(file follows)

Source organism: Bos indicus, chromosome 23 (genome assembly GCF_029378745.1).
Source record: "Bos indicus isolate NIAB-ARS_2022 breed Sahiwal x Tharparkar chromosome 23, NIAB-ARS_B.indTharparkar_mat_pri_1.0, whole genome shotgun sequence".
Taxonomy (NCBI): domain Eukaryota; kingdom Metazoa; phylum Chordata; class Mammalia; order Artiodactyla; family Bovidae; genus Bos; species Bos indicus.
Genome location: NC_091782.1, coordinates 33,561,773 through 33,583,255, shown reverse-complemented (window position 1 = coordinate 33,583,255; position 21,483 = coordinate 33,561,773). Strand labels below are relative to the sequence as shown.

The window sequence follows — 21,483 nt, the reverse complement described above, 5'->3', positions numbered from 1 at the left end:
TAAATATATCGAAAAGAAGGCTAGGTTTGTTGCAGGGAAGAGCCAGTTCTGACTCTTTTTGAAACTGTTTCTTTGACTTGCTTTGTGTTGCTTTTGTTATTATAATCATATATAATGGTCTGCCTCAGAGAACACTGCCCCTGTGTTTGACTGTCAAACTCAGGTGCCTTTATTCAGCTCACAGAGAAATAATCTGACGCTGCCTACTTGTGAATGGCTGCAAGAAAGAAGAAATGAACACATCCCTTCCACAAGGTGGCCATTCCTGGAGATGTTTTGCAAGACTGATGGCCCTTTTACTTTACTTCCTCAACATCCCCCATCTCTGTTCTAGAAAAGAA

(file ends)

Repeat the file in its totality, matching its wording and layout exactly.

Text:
Source organism: Bos indicus, chromosome 23 (genome assembly GCF_029378745.1).
Source record: "Bos indicus isolate NIAB-ARS_2022 breed Sahiwal x Tharparkar chromosome 23, NIAB-ARS_B.indTharparkar_mat_pri_1.0, whole genome shotgun sequence".
Taxonomy (NCBI): domain Eukaryota; kingdom Metazoa; phylum Chordata; class Mammalia; order Artiodactyla; family Bovidae; genus Bos; species Bos indicus.
Genome location: NC_091782.1, coordinates 33,561,773 through 33,583,255, shown reverse-complemented (window position 1 = coordinate 33,583,255; position 21,483 = coordinate 33,561,773). Strand labels below are relative to the sequence as shown.

The window sequence follows — 21,483 nt, the reverse complement described above, 5'->3', positions numbered from 1 at the left end:
TAAATATATCGAAAAGAAGGCTAGGTTTGTTGCAGGGAAGAGCCAGTTCTGACTCTTTTTGAAACTGTTTCTTTGACTTGCTTTGTGTTGCTTTTGTTATTATAATCATATATAATGGTCTGCCTCAGAGAACACTGCCCCTGTGTTTGACTGTCAAACTCAGGTGCCTTTATTCAGCTCACAGAGAAATAATCTGACGCTGCCTACTTGTGAATGGCTGCAAGAAAGAAGAAATGAACACATCCCTTCCACAAGGTGGCCATTCCTGGAGATGTTTTGCAAGACTGATGGCCCTTTTACTTTACTTCCTCAACATCCCCCATCTCTGTTCTAGAAAAGAA